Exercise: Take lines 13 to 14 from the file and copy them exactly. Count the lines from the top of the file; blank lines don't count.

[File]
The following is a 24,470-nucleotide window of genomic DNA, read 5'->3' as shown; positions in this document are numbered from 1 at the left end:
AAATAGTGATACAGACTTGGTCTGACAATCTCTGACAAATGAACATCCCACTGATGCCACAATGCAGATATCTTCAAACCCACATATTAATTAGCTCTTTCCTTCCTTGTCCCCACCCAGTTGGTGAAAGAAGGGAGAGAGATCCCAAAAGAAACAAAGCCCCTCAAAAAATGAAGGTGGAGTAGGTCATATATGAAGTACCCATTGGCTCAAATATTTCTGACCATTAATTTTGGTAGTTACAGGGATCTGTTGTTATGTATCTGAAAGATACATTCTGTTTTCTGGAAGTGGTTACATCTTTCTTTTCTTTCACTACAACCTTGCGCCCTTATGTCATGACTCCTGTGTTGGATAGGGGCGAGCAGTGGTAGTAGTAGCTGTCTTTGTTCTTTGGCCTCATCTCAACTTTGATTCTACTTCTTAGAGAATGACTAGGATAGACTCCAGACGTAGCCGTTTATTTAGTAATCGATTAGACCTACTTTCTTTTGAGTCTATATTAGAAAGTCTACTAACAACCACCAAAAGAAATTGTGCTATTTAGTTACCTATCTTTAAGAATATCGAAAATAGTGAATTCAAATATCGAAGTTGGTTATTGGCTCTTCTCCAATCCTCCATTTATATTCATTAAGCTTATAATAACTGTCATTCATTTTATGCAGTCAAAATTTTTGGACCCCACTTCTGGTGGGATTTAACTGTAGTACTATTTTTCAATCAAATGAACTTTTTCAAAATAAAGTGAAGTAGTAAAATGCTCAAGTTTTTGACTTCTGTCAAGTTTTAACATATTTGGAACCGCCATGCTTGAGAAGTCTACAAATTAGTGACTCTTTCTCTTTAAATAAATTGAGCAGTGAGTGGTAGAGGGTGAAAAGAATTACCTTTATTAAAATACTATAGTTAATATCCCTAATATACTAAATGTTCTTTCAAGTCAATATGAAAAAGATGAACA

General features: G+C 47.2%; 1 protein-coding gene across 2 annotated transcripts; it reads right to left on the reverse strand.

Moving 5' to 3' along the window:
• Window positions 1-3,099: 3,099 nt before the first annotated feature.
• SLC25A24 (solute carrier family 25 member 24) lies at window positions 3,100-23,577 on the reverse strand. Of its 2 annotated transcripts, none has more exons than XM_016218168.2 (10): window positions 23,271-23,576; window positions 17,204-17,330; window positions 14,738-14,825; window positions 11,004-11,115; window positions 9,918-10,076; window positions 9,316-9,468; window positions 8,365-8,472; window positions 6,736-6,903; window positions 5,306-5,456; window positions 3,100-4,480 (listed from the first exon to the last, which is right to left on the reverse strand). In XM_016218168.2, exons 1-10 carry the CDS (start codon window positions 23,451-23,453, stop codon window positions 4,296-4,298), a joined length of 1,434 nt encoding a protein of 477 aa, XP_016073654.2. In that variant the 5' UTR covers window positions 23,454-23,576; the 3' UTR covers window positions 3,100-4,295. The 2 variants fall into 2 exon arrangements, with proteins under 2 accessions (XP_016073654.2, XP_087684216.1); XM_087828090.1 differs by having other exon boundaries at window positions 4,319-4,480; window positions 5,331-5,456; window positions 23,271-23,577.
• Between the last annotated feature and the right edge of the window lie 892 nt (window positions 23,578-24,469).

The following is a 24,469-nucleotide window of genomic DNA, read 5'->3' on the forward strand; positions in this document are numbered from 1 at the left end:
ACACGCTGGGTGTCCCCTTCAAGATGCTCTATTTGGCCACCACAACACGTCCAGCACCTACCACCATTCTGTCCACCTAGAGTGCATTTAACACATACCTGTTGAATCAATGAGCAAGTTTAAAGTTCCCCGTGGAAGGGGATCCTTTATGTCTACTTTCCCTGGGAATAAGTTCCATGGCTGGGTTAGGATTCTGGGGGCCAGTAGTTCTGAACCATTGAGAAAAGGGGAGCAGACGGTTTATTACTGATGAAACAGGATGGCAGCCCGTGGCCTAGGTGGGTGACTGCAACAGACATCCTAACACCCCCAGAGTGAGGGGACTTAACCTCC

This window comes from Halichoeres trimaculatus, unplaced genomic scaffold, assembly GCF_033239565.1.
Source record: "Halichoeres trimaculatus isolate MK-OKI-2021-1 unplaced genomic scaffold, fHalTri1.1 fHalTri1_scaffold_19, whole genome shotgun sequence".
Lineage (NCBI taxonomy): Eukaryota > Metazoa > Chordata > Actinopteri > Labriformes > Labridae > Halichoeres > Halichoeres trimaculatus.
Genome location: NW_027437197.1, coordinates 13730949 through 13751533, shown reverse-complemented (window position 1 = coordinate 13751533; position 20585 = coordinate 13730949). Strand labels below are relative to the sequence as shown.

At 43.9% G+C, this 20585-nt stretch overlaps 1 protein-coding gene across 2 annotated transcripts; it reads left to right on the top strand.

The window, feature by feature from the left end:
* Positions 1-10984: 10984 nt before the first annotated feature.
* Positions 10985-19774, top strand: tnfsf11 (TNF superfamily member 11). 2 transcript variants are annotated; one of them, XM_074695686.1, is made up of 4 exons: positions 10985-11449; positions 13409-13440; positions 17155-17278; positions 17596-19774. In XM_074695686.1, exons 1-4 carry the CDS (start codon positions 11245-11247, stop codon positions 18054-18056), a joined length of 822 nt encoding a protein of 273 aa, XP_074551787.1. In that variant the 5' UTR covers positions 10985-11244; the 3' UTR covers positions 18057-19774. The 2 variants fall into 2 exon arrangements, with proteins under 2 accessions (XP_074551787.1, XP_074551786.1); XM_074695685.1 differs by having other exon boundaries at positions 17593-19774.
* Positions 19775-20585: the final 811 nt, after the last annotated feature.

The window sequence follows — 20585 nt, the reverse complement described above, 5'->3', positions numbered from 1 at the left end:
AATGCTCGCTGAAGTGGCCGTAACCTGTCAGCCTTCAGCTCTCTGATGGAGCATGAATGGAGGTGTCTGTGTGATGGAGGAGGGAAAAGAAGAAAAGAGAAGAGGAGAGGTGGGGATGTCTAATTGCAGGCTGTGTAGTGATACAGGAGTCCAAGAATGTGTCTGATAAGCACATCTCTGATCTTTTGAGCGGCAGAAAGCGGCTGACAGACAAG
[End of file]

Genome location: NW_027437197.1, coordinates 13730949 through 13751533, shown reverse-complemented (window position 1 = coordinate 13751533; position 20585 = coordinate 13730949). Strand labels below are relative to the sequence as shown.

At 43.9% G+C, this 20585-nt stretch overlaps 1 protein-coding gene across 2 annotated transcripts; it reads left to right on the top strand.